Four finalists front up for Clinicians' Challenge 2015
A web-based referral app for cataract surgery, a joined-up system for adverse drug reactions, a low-cost set of devices to allow GPs to better provide eye care and an iPad app to help diagnose and treat skin conditions remotely are all in the running for the 2015 Clinicians' Challenge, being announced at the Health Informatics New Zealand (HiNZ) conference in Christchurch next week.
The annual Clinicians' Challenge, a joint initiative between HiNZ and the Ministry of Health, usually turns up some good ideas that can be commercialised, including the 2011 winner Listen Please from North Shore Hospital intensive care specialist Janet Liang.
This year, the challenge has been divided into two categories: one for new ideas and one for projects actively in development. The winner in each category will receive a grant of $8000 and runners-up will receive a grant of $2000.
In the new ideas category, James McKelvie of the Waikato DHB has entered a concept forr a tool for the electronic referral, risk assessment and real-time audit for the 30,000 cataract surgeries completely annually in New Zealand.
“This new idea is for a web-based, end-to-end application to replace the current paper-based system which is time consuming, involves multiple delays and fails to capture valuable patient data,” his entry states. “The electronic system will feature vastly enhanced functionalities such as instant online referrals, pre-operative surgical risk analysis and real-time audit of surgical results and case-load complexities.”
Rob Ticehurst of Auckland DHB wants to rethink allergies and adverse drug reactions through a joined-up system to better manage patient risks associated with medication allergies.
There is an opportunity to work collaboratively to scope and build a platform that would enable medication allergy information to be captured and shared within the region. “Currently, as patients move between hospitals in the region, their allergy data rarely travels with them – and if it does, it isn’t in a format that enables easy re-use,” he says.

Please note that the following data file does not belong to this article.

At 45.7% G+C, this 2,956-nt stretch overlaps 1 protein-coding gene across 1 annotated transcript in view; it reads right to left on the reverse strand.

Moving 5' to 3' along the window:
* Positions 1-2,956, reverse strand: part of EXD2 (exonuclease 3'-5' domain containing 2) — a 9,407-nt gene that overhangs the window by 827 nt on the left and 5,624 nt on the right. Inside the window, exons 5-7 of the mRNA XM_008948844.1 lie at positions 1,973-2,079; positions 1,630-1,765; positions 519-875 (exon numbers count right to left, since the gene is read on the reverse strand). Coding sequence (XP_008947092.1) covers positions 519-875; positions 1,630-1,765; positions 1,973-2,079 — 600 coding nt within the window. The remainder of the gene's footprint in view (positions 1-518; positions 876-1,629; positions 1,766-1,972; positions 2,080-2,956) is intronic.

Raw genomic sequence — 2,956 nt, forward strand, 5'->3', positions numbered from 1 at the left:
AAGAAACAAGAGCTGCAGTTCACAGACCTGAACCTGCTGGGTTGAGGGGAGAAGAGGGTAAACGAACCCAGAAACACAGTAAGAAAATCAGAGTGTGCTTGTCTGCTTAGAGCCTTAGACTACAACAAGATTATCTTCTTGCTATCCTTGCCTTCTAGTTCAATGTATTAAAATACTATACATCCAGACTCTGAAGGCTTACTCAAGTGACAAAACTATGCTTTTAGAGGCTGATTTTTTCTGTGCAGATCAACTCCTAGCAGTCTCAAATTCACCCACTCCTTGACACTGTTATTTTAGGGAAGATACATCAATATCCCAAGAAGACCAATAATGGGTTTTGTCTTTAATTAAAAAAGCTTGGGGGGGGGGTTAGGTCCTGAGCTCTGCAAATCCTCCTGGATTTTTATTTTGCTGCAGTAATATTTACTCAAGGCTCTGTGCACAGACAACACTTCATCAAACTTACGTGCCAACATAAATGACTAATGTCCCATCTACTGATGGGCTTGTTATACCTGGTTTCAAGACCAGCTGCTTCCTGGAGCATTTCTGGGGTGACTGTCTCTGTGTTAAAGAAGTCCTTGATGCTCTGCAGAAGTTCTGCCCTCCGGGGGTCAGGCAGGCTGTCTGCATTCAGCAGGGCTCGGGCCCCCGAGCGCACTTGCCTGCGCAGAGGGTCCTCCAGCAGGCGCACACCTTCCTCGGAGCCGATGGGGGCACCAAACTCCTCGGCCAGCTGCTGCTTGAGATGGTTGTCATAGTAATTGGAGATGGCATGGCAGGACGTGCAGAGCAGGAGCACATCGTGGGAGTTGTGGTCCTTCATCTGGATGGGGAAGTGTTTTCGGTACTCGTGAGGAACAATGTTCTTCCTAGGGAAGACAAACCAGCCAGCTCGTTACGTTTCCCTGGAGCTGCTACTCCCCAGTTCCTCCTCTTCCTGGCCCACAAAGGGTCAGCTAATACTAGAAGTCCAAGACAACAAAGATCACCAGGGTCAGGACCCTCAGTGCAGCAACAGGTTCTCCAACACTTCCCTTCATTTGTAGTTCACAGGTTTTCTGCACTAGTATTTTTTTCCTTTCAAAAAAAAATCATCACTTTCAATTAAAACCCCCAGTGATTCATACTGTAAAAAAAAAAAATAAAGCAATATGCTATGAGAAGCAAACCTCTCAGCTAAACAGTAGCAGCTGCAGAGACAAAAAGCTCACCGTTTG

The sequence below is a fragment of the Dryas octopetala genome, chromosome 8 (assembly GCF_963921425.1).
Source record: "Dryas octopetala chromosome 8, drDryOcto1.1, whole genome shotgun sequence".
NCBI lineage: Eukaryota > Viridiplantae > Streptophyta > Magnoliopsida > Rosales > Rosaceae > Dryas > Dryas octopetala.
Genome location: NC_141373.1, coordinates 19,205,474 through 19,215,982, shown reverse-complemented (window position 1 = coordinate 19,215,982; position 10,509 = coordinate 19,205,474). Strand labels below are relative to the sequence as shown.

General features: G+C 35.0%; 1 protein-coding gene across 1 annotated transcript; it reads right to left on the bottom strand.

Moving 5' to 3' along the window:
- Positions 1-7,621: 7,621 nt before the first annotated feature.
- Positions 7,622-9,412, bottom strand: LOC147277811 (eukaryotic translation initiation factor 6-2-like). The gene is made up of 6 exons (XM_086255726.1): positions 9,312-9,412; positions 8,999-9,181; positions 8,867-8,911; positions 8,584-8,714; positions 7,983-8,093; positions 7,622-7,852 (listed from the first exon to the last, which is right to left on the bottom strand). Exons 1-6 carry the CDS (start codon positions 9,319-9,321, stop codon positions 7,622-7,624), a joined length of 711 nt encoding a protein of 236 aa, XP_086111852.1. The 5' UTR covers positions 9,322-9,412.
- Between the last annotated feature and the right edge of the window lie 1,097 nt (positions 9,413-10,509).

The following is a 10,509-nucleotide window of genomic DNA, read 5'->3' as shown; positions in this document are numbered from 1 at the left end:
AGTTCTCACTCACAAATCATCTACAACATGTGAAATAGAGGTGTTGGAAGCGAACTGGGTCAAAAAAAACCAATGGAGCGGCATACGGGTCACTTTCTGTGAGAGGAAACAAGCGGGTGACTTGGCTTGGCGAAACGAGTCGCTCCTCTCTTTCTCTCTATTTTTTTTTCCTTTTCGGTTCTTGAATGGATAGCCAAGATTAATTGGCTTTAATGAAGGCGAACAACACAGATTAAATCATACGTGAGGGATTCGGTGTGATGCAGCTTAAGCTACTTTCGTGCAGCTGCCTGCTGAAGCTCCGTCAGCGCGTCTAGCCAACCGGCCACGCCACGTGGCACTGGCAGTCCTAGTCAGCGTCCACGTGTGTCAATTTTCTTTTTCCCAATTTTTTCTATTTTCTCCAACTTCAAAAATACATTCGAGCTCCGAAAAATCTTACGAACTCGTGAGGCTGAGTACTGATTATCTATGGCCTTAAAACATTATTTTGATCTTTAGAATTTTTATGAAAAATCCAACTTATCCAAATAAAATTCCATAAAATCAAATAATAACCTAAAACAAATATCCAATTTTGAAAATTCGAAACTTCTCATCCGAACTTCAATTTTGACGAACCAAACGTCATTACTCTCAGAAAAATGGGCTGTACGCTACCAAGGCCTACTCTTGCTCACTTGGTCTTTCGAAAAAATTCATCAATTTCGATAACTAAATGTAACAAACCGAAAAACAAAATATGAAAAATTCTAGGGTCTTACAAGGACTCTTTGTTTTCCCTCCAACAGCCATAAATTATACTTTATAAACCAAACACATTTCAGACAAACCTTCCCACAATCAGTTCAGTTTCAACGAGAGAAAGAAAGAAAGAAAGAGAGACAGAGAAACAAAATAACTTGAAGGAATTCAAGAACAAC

In the active projects/development category, Hong Sheng Chiong of Gisborne Hospital has entered oDocs Eye Care from his company OpththalmicDocs, a social enterprise and charitable trust that develops innovative ophthalmic technology.
oDocs Eye Care uses mobile technology to create a low-cost system to brings standard ophthalmic equipment into the hands of all primary care providers so they can reach those living in the most remote regions.
“It enables GPs to correctly diagnose and refer patients to ophthalmologists, and makes accurate, basic eye care easily accessible, available and affordable,” the entry says. “The system includes a mobile app and two ophthalmic imaging devices compatible with 3D printing.”
Former New Zealander of the Year and Kaitaia GP Lance O'Sullivan has entered vMOKO ('virtual mokopuna'), which uses mobile technology to remotely diagnose and treat skin conditions of schoolchildren in the far north of New Zealand.
It uses a specially developed application installed on iPads and digital clinical equipment that enables trained non-clinical volunteers to identify and record simple medical problems and send them electronically to the general practice in Kaitaia, minimising the need for a face-to-face consultation.
These are diagnosed remotely and appropriate medication is then prescribed and relayed to the kid's local pharmacy.
The winners will be announced at the gala dinner at HiNZ on Tuesday, October 20.
Posted in New Zealand eHealth